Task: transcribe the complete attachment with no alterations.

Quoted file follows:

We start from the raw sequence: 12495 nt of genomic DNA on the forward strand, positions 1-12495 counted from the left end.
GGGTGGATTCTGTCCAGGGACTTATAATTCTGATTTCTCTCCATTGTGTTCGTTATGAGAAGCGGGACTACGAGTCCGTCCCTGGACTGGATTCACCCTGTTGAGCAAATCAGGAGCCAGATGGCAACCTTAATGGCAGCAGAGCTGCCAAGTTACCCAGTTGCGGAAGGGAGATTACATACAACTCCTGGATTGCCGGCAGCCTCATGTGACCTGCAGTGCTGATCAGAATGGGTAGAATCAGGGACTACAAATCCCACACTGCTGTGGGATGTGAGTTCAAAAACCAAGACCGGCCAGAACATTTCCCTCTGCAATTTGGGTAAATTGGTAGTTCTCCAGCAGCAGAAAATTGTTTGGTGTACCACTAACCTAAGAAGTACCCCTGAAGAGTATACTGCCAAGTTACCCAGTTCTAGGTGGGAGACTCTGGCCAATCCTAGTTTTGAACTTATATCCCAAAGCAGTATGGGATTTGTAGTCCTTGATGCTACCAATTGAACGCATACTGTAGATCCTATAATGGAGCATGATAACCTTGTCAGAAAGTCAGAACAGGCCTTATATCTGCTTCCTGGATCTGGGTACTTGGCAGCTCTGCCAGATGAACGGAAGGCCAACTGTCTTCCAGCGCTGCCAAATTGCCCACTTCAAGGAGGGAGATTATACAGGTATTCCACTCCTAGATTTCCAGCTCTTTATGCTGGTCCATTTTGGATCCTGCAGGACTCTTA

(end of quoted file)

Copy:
We start from the raw sequence: 12495 nt of genomic DNA on the forward strand, positions 1-12495 counted from the left end.
GGGTGGATTCTGTCCAGGGACTTATAATTCTGATTTCTCTCCATTGTGTTCGTTATGAGAAGCGGGACTACGAGTCCGTCCCTGGACTGGATTCACCCTGTTGAGCAAATCAGGAGCCAGATGGCAACCTTAATGGCAGCAGAGCTGCCAAGTTACCCAGTTGCGGAAGGGAGATTACATACAACTCCTGGATTGCCGGCAGCCTCATGTGACCTGCAGTGCTGATCAGAATGGGTAGAATCAGGGACTACAAATCCCACACTGCTGTGGGATGTGAGTTCAAAAACCAAGACCGGCCAGAACATTTCCCTCTGCAATTTGGGTAAATTGGTAGTTCTCCAGCAGCAGAAAATTGTTTGGTGTACCACTAACCTAAGAAGTACCCCTGAAGAGTATACTGCCAAGTTACCCAGTTCTAGGTGGGAGACTCTGGCCAATCCTAGTTTTGAACTTATATCCCAAAGCAGTATGGGATTTGTAGTCCTTGATGCTACCAATTGAACGCATACTGTAGATCCTATAATGGAGCATGATAACCTTGTCAGAAAGTCAGAACAGGCCTTATATCTGCTTCCTGGATCTGGGTACTTGGCAGCTCTGCCAGATGAACGGAAGGCCAACTGTCTTCCAGCGCTGCCAAATTGCCCACTTCAAGGAGGGAGATTATACAGGTATTCCACTCCTAGATTTCCAGCTCTTTATGCTGGTCCATTTTGGATCCTGCAGGACTCTTA